Multiple assemblage dissimilarity for orders q = 0-N.

  q = 0:2,
  pairwise = FALSE,
  compare.sub = NULL,
  shared.spp = FALSE,
  parallel = "no",
  ncpus = NULL,
  cl = NULL



A matrix with assemblages in rows and species or species interactions in columns. Alternatively, a list of matrices, which will be interpreted as interaction networks and used to construct an assemblage x interaction matrix.


Integer, the order(s) of q for which to calculate dissimilarity. Can be any set of integers between 0 and N (the number of assemblages in mat).


Logical, whether to calculate pairwise, rather than multiple assemblage, dissimilarity.


Subsets of assemblages to compare pairwise. These should be supplied as a list of two sets of assemblage names or indices. If only one set is supplied, this is compared to all other assemblages in mat. If more than two sets are supplied, only the first two are used. If NULL (default), all assemblages are compared.


Logical, whether to compare networks of shared species only (if mat is a list of networks).


The type of parallel processing to use, if any. Can be one of "snow", "multicore", or "no" (for none – the default). Passed to pSapply().


Number of system cores to use for parallel processing. If NULL (default), all available cores are used.


Optional cluster to use if parallel = "snow". If NULL (default), a local cluster is created using the specified number of cores.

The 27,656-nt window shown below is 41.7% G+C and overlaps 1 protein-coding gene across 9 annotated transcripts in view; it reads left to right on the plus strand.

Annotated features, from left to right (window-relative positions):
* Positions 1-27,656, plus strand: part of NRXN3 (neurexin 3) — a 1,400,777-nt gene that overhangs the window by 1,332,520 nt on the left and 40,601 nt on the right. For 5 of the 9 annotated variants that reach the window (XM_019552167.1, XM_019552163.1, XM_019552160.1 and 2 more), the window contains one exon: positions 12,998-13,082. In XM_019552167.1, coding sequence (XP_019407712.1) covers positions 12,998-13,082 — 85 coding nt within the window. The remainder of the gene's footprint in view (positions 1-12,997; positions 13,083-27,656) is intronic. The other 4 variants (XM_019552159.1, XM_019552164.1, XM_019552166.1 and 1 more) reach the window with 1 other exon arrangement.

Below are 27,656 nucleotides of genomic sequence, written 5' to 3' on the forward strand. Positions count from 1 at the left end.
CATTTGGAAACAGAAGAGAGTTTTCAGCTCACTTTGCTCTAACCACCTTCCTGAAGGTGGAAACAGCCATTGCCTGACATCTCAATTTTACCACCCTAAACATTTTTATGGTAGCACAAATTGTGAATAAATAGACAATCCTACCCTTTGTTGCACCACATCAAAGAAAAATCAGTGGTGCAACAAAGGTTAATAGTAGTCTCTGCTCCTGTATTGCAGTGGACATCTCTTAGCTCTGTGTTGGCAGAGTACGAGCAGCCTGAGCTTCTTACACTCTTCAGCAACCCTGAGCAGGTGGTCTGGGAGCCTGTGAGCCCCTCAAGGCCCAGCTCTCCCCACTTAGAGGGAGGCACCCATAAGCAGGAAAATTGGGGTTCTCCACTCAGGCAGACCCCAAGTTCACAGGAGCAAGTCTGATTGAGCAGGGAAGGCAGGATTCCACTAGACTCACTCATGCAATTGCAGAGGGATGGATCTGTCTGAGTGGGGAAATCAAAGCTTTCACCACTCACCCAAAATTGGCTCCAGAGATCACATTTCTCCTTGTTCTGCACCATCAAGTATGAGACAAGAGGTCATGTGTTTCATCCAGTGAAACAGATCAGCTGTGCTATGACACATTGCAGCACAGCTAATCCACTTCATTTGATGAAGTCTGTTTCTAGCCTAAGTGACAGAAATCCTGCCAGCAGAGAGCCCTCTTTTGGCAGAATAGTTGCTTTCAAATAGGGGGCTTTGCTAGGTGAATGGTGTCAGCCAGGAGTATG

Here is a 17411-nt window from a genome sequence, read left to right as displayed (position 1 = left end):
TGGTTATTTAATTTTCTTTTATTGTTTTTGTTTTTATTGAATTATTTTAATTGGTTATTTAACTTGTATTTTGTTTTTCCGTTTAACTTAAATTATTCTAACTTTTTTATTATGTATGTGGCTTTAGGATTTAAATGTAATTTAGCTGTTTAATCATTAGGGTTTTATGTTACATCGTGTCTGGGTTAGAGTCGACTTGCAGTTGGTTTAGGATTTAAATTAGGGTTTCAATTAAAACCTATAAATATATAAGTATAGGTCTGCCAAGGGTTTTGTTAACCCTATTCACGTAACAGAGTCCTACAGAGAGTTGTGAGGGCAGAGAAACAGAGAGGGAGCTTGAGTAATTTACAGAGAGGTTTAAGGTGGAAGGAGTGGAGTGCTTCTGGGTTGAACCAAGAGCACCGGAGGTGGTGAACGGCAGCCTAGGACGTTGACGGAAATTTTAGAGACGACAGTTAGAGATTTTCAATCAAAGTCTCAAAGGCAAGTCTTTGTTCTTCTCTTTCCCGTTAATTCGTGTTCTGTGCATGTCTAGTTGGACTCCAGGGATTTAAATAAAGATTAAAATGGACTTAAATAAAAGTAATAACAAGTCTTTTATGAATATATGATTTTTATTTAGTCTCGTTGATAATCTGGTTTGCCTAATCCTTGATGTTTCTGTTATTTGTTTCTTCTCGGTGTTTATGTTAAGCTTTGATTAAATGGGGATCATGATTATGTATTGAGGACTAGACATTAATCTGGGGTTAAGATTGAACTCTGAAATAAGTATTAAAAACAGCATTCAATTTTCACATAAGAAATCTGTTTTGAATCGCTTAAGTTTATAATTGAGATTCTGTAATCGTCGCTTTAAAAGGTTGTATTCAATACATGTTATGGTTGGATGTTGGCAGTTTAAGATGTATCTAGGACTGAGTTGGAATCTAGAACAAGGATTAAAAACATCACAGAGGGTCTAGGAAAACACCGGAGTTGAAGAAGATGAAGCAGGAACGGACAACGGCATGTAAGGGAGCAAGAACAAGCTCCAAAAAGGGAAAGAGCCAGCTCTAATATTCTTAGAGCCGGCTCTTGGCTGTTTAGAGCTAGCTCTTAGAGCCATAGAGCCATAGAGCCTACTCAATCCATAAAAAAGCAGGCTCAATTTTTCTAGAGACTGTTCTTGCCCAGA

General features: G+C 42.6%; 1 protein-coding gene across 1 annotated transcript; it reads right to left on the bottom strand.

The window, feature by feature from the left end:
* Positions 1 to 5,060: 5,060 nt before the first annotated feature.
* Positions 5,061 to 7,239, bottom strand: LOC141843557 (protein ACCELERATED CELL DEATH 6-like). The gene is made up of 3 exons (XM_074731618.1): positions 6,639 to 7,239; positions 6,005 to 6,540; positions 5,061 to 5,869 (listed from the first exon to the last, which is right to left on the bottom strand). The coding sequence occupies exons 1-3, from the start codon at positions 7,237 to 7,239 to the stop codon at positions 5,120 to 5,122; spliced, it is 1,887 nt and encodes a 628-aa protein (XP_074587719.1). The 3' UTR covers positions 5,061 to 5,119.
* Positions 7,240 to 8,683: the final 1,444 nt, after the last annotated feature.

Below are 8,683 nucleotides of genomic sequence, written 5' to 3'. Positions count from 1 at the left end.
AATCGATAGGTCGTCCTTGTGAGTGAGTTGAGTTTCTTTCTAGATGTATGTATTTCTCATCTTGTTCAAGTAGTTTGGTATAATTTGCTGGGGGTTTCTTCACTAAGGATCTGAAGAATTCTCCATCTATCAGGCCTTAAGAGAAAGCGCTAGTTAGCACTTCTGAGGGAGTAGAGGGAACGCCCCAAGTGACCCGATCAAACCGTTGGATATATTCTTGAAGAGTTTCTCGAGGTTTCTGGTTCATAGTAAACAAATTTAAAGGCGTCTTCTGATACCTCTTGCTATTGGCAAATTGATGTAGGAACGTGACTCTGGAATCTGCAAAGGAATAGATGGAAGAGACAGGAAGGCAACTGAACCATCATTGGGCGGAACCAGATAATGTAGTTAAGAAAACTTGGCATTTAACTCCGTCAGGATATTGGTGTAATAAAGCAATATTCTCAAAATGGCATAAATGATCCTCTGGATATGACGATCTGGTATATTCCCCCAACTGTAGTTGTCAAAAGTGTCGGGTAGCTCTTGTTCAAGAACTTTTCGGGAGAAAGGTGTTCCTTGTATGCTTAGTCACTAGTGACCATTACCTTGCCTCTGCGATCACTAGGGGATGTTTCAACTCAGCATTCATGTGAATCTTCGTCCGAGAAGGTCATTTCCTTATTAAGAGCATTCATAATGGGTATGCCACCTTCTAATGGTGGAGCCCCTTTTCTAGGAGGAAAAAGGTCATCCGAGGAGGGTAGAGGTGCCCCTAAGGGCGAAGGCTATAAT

A numeric vector of dissimilarities, or a pairwise dissimilarity matrix (or list of matrices), for the orders of q.


Dissimilarity is calculated here for multiple species assemblages (or interaction networks) via the CqN generalisation of similarity indices (Chao et al., 2008; Jost et al., 2011). Increasing the value of q increases the 'depth' of the measure, that is, how much emphasis is placed on changes in relative abundance of the most common species. Setting q = 0 represents the qualitative Sørensen index (Sørensen, 1948), where rare and common species are treated equally. q > 0 is more sensitive to common species, with q = 1 representing the Shannon-based Horn index (Horn, 1966) and q = 2 the Simpson-based Morisita-Horn index (Horn, 1966; Morisita, 1959). For N > 2, indices are generalised to consider species shared across multiple assemblages (Diserud & Ødegaard, 2007; eqns. 6.3-6.5 in Jost et al., 2011). For q >= 2 <= N, common species increasingly dominate the measure, and it can then be interpreted as the ratio of two probabilities of randomly sampling q individuals of the same species from the N assemblages, where 1) the individuals came from at least one different assemblage (\(^{q}G_{D}\)) and 2) they all came from the same assemblage (\(^{q}G_{S}\)) (Jost et al., 2011). Dissimilarity is thus:

$$1 - ^{q}G_{D} / ^{q}G_{S}$$

Pairwise dissimilarity can be calculated for all or a subset of the assemblages (or networks) in mat, in which case a dissimilarity matrix is returned (one for each value of q). If comparing subsets, the names or indices of assemblages to compare should be supplied to compare.sub. Note that pairwise calculation may take a long time if N is large, in which case parallel processing may speed up results (e.g. parallel = "snow").